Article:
Damnoen Saduak is one of Thailand’s last remaining floating markets; a throw back to the traditional Thai way of life. Floating markets have historically been the principle means of commerce between villages and riverside communities like those along the basin of the Chao Praya River. Canals were dug out to aid in the transport of goods from one community to another. Floating markets like Damnoen Saduak have given way to supermarkets and shopping malls, but a few floating markets have managed to endure the test of time. Watch of our video of Damnoen Saduak here.
Sixty-eight miles west of Bangkok in the Ratchaburi province is Damnoen Saduak, one of the country’s biggest and busiest floating markets. It is colorful and has a bustling, frenetic pace, much like the Chinatown markets in Bangkok.
It is definitely a must, which is why it landed itself on our list of top 15 places you must see in Thailand. Many visitors choose to make a full day trip out of it from Bangkok since it is only two hours away by car. You may have also heard of Khlong Lat Mayom, which is another popular market located in Bangkok.
Damnoen Saduak floating market has several vendors selling everything from souvenirs to stir-fry. They either sell from their own boats or from their own docks on stilts. Visitors get around on long-tailed speed boats. This particular market is known for its abundance of fresh produce, which is grown by local farmers. Coconuts, bananas, mangosteen, durian, and pomegranates are just a few types of fruits you’ll see.
Standing in line for delicious coconut pancakes
Hats of all shapes and sizes
Souvenir stall on stilts
If you plan on coming early to the Damnoen Saduak floating market, it’s a great place to have breakfast. Just keep an eye out for food vendors who are preparing piping hot bowls of noodles or frying up tasty spring rolls like the ones below. When you see something you like, tell your boat driver to dock alongside the vendor’s boat and order up! Vendors come equipped with styrofoam bowls and plastic utensils so you can buy your breakfast and keep on exploring the market.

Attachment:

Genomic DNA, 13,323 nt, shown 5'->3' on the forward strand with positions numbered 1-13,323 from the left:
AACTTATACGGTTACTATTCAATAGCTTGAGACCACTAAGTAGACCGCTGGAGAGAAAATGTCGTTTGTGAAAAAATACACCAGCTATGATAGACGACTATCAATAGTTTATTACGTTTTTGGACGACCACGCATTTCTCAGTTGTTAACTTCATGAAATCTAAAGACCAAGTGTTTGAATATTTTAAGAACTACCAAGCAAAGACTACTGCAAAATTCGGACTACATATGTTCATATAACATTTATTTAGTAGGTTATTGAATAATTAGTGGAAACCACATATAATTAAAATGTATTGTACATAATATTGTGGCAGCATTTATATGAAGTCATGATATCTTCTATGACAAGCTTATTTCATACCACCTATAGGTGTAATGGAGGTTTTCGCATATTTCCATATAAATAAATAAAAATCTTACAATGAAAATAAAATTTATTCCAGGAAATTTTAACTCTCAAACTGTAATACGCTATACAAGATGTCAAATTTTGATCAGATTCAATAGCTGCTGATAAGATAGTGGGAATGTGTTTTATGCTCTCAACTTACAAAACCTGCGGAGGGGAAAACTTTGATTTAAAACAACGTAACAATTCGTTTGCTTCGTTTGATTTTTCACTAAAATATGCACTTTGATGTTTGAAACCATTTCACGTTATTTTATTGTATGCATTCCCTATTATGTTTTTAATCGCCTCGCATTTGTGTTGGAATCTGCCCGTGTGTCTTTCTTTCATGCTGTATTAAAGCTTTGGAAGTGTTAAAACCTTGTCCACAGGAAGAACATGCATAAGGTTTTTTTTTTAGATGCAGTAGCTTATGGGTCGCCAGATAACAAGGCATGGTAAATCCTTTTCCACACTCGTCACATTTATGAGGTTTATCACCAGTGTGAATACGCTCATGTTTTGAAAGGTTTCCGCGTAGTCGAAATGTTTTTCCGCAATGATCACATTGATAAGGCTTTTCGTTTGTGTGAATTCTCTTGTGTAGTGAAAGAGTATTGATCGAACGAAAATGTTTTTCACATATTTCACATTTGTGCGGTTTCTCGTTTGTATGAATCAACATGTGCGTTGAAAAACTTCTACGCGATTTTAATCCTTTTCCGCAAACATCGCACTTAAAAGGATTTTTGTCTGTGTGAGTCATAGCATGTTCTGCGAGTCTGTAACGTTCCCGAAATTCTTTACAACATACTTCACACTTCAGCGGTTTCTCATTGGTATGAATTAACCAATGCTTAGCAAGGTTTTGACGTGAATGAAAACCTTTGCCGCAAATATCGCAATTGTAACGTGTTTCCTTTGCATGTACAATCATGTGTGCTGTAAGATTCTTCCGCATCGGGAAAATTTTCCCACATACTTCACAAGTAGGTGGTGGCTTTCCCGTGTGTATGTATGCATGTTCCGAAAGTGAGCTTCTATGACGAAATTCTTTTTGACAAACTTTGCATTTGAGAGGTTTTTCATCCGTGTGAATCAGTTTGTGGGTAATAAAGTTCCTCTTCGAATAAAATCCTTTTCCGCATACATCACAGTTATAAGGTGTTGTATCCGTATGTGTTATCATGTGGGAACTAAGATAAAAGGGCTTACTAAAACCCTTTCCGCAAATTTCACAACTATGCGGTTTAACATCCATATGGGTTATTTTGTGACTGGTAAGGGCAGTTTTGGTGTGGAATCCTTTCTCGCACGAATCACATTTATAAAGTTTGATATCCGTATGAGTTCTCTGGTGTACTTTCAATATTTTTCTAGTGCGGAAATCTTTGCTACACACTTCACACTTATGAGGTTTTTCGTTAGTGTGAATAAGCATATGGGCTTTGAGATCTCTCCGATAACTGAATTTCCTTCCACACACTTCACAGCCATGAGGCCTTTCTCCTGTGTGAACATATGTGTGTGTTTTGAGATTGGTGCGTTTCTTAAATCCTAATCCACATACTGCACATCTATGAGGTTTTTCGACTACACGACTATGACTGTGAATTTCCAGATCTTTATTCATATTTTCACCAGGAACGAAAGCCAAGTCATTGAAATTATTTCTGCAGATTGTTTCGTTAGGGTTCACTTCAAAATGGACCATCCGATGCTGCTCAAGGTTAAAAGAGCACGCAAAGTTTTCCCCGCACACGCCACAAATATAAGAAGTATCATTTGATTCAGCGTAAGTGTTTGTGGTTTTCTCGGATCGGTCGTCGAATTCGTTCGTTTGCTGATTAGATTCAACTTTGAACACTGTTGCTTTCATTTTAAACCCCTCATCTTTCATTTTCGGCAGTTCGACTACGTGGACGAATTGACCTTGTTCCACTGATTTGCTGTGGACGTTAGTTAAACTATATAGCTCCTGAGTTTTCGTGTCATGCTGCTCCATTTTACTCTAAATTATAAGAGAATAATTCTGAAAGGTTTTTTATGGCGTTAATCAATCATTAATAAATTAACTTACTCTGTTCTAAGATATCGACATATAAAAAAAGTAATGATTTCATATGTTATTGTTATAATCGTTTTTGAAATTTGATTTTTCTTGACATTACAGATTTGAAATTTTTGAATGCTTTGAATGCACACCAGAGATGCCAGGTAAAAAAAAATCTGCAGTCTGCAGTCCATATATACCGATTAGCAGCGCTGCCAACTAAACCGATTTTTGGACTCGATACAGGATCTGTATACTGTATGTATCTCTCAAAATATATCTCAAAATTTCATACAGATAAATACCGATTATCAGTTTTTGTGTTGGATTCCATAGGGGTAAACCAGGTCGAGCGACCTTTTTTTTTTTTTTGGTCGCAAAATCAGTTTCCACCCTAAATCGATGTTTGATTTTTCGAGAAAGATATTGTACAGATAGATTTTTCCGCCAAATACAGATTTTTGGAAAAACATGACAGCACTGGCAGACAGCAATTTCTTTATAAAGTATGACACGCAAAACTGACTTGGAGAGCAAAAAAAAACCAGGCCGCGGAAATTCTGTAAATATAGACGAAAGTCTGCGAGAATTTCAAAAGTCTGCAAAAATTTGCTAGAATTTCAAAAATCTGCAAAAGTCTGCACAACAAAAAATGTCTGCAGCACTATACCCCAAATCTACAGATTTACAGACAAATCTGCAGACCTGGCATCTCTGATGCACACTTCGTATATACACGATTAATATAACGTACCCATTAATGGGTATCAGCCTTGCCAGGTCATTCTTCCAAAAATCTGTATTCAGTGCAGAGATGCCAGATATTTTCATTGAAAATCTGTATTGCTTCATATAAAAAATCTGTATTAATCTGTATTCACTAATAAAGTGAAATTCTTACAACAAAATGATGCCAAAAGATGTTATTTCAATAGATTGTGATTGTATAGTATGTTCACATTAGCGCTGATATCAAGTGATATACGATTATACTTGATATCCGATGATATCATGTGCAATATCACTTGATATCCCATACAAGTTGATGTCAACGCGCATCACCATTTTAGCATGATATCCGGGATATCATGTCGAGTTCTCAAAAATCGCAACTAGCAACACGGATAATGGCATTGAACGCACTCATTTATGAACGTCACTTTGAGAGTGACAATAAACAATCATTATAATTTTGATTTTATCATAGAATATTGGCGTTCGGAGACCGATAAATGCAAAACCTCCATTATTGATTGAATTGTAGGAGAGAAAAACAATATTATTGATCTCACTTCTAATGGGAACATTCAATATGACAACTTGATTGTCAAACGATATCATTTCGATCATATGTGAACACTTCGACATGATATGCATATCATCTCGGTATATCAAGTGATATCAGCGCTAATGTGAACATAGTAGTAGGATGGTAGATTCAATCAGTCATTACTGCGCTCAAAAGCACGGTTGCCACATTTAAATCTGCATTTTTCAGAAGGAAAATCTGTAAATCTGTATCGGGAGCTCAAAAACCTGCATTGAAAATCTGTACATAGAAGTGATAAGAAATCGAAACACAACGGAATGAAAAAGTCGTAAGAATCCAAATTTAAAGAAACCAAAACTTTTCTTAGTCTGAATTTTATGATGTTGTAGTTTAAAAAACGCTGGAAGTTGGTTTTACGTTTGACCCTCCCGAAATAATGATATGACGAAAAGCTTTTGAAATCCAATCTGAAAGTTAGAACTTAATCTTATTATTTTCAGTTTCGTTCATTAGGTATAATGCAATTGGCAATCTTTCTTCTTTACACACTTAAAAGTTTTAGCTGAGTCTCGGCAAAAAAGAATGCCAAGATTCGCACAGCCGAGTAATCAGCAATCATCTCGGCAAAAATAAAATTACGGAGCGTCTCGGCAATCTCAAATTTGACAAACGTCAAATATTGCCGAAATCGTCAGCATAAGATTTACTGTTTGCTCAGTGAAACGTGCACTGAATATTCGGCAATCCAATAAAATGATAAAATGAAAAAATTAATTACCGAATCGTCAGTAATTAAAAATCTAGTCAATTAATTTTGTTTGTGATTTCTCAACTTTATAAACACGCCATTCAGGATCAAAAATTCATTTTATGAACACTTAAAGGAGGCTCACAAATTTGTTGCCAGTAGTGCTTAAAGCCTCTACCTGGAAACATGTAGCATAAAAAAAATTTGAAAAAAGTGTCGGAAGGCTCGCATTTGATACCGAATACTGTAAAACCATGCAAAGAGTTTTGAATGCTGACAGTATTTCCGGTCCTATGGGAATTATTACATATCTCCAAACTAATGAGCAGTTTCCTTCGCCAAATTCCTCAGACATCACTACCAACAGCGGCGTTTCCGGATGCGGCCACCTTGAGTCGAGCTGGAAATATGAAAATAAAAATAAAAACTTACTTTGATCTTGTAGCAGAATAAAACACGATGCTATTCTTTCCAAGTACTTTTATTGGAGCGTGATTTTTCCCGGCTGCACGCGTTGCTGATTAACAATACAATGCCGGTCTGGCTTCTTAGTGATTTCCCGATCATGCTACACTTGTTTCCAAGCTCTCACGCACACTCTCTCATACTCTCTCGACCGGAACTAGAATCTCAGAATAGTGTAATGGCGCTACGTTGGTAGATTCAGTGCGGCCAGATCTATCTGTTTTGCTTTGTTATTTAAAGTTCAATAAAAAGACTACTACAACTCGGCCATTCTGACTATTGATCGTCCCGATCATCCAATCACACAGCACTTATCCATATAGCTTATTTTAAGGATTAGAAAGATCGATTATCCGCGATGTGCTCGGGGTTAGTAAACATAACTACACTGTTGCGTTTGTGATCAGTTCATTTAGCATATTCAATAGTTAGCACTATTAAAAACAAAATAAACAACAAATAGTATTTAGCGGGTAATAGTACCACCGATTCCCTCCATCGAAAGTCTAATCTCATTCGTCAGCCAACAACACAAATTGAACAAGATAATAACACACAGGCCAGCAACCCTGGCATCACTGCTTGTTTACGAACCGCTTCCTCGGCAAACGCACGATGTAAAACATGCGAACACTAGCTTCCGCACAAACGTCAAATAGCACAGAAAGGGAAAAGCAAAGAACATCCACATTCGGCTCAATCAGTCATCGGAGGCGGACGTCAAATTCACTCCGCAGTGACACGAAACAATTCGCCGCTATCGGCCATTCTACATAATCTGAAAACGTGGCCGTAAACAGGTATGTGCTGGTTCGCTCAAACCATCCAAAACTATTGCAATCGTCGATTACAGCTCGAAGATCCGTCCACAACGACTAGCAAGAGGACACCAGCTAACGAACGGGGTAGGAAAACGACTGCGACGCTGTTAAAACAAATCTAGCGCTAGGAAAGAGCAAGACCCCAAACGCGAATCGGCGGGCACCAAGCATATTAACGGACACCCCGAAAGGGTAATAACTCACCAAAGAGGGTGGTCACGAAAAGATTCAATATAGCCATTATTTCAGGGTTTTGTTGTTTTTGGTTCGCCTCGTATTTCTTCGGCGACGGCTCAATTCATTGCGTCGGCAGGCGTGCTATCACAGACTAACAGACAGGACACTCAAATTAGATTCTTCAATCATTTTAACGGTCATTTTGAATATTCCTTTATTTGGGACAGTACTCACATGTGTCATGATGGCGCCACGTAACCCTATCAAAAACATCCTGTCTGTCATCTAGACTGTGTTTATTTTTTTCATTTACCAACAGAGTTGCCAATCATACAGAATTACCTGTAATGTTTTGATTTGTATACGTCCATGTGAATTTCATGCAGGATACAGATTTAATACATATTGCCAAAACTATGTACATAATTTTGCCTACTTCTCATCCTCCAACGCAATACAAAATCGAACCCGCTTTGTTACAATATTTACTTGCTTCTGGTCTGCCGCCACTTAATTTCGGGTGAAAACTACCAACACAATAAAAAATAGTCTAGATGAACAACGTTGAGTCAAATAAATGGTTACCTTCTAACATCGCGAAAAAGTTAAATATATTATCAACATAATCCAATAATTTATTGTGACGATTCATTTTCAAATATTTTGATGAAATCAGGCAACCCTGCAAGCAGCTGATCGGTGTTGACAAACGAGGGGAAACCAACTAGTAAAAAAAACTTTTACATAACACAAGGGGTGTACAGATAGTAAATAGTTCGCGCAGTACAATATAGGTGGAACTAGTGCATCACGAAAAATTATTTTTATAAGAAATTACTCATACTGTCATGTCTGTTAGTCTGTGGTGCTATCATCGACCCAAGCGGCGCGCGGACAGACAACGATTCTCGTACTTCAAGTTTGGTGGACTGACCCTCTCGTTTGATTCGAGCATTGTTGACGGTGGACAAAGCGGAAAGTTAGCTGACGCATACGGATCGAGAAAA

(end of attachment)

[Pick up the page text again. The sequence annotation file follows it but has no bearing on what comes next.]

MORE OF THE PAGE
The smell of freshly fried spring rolls is amazing!
You can either eat on the dock or take your food to go
Trying to stay dry as speed boats loaded with tourists pass by
By mid morning the boat traffic in Damnoen Saduak floating market can get pretty bad, which clogs up the canal and makes cruising by more challenging. It is best to leave Bangkok by 6 a.m. to make it to the market by 8 a.m. in time for a delicious breakfast and to avoid the midday heat. Depending on which cruise tour you choose or driver you hire, you’ll pay anywhere from $20 to $50 per person. Remember to agree on a price before you head off.
After your cruise get a view of the Damnoen Saduak floating market below from one of the bridges. We happened to pass by while this gentleman was trying to convince a group of tourists to pay to pose for pictures with his snake.
Have you ever visited one of Thailand’s floating markets? We would love to know what you thought! Drop us a comment below.
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Amy had some questions I would love to read the answer to. I will patiently wait. My trip will not be till January 2017 so I’m taking many many notes.
It is quite interesting to watch this market. I do have a concern — are the food and drink offered in this market clean enough to eat or drink? Do you know what source of water they use to prepare dishes or drinks? When you are riding the boat, does the river water splashes up from other boat passing by? Does the river smell and how sanitary it is? Also one important thing — is there any bathrooms nearby/around the place?